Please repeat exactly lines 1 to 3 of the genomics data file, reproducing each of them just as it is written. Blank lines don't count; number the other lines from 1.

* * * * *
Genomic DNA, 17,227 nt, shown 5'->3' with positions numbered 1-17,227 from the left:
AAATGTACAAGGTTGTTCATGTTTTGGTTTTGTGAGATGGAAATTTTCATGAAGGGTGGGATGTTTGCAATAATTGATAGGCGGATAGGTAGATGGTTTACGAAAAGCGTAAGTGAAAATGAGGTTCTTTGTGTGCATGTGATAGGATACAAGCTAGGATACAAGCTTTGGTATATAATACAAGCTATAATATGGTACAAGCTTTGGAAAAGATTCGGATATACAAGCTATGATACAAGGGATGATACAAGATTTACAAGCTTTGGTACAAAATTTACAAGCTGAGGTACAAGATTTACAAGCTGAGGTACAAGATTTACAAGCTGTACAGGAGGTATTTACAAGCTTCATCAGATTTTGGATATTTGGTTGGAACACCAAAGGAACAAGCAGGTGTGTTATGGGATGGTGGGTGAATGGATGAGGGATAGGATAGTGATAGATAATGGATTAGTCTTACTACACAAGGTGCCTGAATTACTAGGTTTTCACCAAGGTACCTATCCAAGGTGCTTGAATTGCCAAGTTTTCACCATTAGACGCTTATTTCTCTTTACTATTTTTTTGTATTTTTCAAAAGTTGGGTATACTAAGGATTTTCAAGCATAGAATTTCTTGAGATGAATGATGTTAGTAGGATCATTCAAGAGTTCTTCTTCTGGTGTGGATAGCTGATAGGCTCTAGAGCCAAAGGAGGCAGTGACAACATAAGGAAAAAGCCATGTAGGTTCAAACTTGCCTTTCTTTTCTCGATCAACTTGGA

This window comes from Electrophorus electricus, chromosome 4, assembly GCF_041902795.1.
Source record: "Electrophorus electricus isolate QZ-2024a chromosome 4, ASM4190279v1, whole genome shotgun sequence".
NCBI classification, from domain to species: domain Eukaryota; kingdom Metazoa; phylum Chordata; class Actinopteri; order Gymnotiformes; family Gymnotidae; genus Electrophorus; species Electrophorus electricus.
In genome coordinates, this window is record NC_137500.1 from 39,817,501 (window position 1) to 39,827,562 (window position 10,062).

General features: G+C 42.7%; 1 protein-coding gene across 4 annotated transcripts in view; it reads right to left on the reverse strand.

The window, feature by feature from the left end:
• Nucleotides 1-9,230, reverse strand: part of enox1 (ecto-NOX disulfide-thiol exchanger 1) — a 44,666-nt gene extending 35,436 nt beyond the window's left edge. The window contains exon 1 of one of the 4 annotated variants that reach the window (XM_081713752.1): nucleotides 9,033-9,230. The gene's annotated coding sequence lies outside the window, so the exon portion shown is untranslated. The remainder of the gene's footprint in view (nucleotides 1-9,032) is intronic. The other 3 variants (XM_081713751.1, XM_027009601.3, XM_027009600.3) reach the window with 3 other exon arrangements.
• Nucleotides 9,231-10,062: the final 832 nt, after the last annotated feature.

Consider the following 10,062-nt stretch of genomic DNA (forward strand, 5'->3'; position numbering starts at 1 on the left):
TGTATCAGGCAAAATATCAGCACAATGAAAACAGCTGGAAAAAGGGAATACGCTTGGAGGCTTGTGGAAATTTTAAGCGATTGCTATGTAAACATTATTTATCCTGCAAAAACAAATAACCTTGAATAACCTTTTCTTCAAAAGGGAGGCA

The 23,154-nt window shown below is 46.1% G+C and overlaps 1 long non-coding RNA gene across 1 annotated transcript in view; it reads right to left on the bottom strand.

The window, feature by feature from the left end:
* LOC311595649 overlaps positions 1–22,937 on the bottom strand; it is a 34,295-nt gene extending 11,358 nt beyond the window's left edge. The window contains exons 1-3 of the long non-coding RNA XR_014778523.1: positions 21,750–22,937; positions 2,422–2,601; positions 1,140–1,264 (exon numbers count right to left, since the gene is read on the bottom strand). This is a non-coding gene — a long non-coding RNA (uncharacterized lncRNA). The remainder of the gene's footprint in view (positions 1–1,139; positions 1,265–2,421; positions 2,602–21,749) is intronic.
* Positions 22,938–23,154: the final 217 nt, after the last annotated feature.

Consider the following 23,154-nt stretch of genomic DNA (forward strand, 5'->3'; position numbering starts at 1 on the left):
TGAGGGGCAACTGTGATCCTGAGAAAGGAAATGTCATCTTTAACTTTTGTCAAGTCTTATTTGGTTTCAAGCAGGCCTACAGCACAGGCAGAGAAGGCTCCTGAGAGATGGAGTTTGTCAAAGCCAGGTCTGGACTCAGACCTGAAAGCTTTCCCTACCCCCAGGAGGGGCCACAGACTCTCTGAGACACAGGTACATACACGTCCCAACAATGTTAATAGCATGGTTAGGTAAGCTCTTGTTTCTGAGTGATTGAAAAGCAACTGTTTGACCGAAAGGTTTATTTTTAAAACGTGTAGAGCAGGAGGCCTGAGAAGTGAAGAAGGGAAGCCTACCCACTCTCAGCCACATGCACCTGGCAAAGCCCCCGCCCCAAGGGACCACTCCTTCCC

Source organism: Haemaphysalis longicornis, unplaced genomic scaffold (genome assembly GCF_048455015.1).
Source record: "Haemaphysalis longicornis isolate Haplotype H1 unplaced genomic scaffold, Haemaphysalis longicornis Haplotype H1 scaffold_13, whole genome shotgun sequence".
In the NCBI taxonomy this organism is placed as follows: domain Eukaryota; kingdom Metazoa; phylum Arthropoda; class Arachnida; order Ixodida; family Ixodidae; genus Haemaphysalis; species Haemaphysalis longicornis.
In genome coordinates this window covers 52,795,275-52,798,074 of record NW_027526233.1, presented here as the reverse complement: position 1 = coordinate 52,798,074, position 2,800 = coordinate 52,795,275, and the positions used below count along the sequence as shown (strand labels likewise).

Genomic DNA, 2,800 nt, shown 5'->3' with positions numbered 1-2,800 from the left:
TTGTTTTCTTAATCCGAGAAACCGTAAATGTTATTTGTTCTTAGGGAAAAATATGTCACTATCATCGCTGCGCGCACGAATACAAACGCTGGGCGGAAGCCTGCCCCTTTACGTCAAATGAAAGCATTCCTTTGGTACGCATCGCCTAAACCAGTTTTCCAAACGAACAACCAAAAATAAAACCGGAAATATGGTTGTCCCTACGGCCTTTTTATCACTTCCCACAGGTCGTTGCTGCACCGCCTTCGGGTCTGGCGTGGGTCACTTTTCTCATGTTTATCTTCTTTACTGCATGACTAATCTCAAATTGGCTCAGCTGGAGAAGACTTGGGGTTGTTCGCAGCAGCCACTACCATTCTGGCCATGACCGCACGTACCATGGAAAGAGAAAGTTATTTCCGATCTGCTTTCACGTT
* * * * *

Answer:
Genomic DNA, 17,227 nt, shown 5'->3' with positions numbered 1-17,227 from the left:
AAATGTACAAGGTTGTTCATGTTTTGGTTTTGTGAGATGGAAATTTTCATGAAGGGTGGGATGTTTGCAATAATTGATAGGCGGATAGGTAGATGGTTTACGAAAAGCGTAAGTGAAAATGAGGTTCTTTGTGTGCATGTGATAGGATACAAGCTAGGATACAAGCTTTGGTATATAATACAAGCTATAATATGGTACAAGCTTTGGAAAAGATTCGGATATACAAGCTATGATACAAGGGATGATACAAGATTTACAAGCTTTGGTACAAAATTTACAAGCTGAGGTACAAGATTTACAAGCTGAGGTACAAGATTTACAAGCTGTACAGGAGGTATTTACAAGCTTCATCAGATTTTGGATATTTGGTTGGAACACCAAAGGAACAAGCAGGTGTGTTATGGGATGGTGGGTGAATGGATGAGGGATAGGATAGTGATAGATAATGGATTAGTCTTACTACACAAGGTGCCTGAATTACTAGGTTTTCACCAAGGTACCTATCCAAGGTGCTTGAATTGCCAAGTTTTCACCATTAGACGCTTATTTCTCTTTACTATTTTTTTGTATTTTTCAAAAGTTGGGTATACTAAGGATTTTCAAGCATAGAATTTCTTGAGATGAATGATGTTAGTAGGATCATTCAAGAGTTCTTCTTCTGGTGTGGATAGCTGATAGGCTCTAGAGCCAAAGGAGGCAGTGACAACATAAGGAAAAAGCCATGTAGGTTCAAACTTGCCTTTCTTTTCTCGATCAACTTGGA

This window comes from Electrophorus electricus, chromosome 4, assembly GCF_041902795.1.